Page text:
Magnitude 5.2 earthquake that shook Southcentral Alaska wasn’t an aftershock

A magnitude 5.2 earthquake with an epicenter west of the Willow area shook Southcentral Alaska just after 5 p.m. Monday.

The quake at 5:09 p.m. was centered near Skwentna, 28 miles west of Willow and about 43 miles deep, according to data from the U.S. Geological Survey and Alaska Earthquake Center. The initial estimates of 5.1 and 5.4 magnitude were revised to 5.2 by the agencies.

earthquake map sept. 16, 2019

One notable fact about Monday’s earthquake: It was not one of the thousands of aftershocks resulting from the Nov. 30 7.1 earthquake that shook Southcentral, but rather an earthquake in its own right. That’s because of where it originated.

The epicenter of Monday’s quake is located about 30 miles west of the Point MacKenzie area, where November’s earthquake and resulting aftershocks originated, said Natalia Ruppert, a seismologist with the Alaska Earthquake Center. (The center says aftershocks from the November quake are likely to continue until around June 2021, and that "people in Southcentral should expect to feel more aftershocks, but only infrequently.”)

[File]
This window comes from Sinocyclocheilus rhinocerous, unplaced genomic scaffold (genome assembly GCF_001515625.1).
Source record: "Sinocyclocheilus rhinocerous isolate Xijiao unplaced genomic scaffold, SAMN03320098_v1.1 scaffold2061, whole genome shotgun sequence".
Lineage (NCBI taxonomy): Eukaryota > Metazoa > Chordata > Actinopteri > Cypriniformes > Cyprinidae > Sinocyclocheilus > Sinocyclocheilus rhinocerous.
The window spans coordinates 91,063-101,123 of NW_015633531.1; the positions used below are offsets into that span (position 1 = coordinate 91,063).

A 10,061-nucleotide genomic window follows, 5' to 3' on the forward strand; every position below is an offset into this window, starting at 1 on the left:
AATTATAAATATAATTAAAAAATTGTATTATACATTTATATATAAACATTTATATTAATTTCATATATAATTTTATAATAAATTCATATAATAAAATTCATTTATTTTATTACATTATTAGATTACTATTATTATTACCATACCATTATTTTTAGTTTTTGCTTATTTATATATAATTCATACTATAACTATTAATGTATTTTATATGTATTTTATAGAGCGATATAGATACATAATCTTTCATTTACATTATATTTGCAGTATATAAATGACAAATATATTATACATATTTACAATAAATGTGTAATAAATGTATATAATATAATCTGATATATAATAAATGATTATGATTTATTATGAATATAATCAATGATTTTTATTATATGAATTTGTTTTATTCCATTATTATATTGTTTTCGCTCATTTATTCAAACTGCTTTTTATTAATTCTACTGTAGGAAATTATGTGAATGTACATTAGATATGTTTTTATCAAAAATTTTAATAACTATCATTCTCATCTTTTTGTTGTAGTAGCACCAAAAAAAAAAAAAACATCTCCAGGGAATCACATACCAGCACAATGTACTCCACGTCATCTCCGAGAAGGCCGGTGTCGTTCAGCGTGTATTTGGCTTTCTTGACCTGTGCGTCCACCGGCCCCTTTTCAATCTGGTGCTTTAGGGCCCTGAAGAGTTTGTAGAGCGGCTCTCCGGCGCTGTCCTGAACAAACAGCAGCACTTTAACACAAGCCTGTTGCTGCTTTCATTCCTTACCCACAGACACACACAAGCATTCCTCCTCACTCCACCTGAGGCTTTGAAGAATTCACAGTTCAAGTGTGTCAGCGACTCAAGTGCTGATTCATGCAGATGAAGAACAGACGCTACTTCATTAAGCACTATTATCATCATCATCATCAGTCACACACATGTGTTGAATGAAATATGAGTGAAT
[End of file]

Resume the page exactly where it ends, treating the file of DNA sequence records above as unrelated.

Historically, the area west of Wasilla sees "lots of earthquakes, most of them are small of course,” Ruppert said. “Maybe once a year we will see a magnitude 5 north of the Cook Inlet.”

There were several small aftershocks with a magnitude around 2 or 3 following Monday’s earthquake, said Ruppert, but she expected that they were too weak to be felt.

[Related: Why are different quake magnitudes reported, and when do these stop being aftershocks?]